2. Next, Jesus explains that there is a strong relationship between God the Father and Jesus the Son. To know the Father we have to first know the Son.
  3. Finally, Jesus offers a helping hand to those who are weary which has nothing to do with the rest of the prayer.

Remember, Jesus is speaking to people in different towns when he encountered opposition from unbelievers. I love that Jesus speaks his prayer out loud for everyone to hear. His message is to inform those unbelievers the reason they don’t understand what he is saying, is because they think they are too wise and too clever. He also tells them that the reason they can’t possibly know him as the Messiah (as his Father knows him) is because Jesus chooses us, but only when we first choose Him.

Then suddenly his prayer takes a drastic turn and Jesus extends a hand of mercy and calls out for those who are weary and need rest. Who was in the crowd that day that needed to hear those words?

I can almost imagine the skeptics and unbelievers jeering and shouting words of disbelief at Jesus, telling him to leave their town. Instead of fighting them, Jesus prays for them and the Father reveals to Jesus there is one (or maybe more) who is tired and overcome with their life. Perhaps with all the skeptics around they were too frightened to cry out and ask for help. But their heart was burning for the message Jesus was sharing and they knew he was the very thing they needed. Although their words may have been silent their faith cried out loud and Jesus heard them and felt compassion. He offered them hope and rest.

“Come to me, all of you who are weary and carry heavy burdens, and I will give you rest. Take my yoke upon you. Let me teach you, because I am humble and gentle at heart, and you will find rest for your souls. For my yoke is easy to bear, and the burden I give you is light.” Matthew 11:28-30

Is that you? Are you in a place where you think you can’t handle one more thing, one more problem, one more…, anything? Jesus also hears your weary soul and He wants to carry your burdens. There are times in our lives when things are too heavy, so what do we do? We reach out and ask for help. The Bible tells us that Christ says:

“Carry each other’s burdens, and in this way you will fulfill the law of Christ.” Galatians 6:2 NIV

If you are a believer and you are carrying a heavy load, please reach out to God for help. If you are a planner, outline what you need and take it to God. If you are so overwhelmed you still aren’t sure what you need, then take it to God! God is always our first answer. Perhaps it’s so overwhelming all you can do is just cry. Well, you know what? God says that is okay too because he hears and sees our tears!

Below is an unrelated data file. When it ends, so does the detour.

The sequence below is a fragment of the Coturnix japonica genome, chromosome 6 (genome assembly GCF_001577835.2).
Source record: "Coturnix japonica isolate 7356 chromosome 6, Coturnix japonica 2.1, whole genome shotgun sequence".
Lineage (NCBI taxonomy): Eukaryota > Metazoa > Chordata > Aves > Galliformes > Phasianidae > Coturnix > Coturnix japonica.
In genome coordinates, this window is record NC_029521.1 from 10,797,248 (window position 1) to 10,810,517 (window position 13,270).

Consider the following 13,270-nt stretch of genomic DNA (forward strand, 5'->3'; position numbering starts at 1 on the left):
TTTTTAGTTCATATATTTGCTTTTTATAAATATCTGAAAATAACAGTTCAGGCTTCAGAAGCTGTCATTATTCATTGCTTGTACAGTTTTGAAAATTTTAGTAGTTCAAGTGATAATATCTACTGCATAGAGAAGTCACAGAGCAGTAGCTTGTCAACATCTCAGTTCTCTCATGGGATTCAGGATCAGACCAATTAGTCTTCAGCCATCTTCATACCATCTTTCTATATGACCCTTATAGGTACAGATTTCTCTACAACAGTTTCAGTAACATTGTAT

“And the Holy Spirit helps us in our weakness. For example, we don’t know what God wants us to pray for. But the Holy Spirit prays for us with groanings that cannot be expressed in words. And the Father who knows all hearts knows what the Spirit is saying, for the Spirit pleads for us believers in harmony with God’s own will.” Romans 8:26-27 NLT  

I love this verse! When we are so confused or so overwhelmed, all we need to do is cry out to God with our tears and the Spirit will intervene with the right words on our behalf! What an amazing benefit of having a relationship with Jesus Christ!

Next, ask for help from another mature and trusted believer, or perhaps a counselor, or even an agency that can offer relief. What Jesus is telling us in his prayer is that God never meant for us to be overburdened and he will help us shoulder the burden.

Before we go any further, I do have a ‘however’ for us.

However, please know that there is a difference between being burdened and in doing your own daily work. God clearly tells us:

“For each one should carry his own load.” Galatians 6:5 NIV

You may be asking for a little more clarification for a ‘load.’ Please let me share some wise advice I received from a pastor:

Everyone in the world has a ‘load’ which is their own responsibility to carry each and every day. It includes things like our relationship with God, our family, our jobs, and our daily care needs (utilities, gas, laundry, food, etc.). It’s not anyone’s responsibility but ours to manage and care for our daily load.

For instance, if I’m a recently graduated college student my primary load is to find a job, save up money to get a place of my own, and begin to take care of myself. It does not mean that I hang on to those footloose and fancy free college days and mooch off of my parents until I feel like doing any of those things! When I do that, my lack of responsibility for my own load suddenly becomes a burden to my parents! Do you see how that works?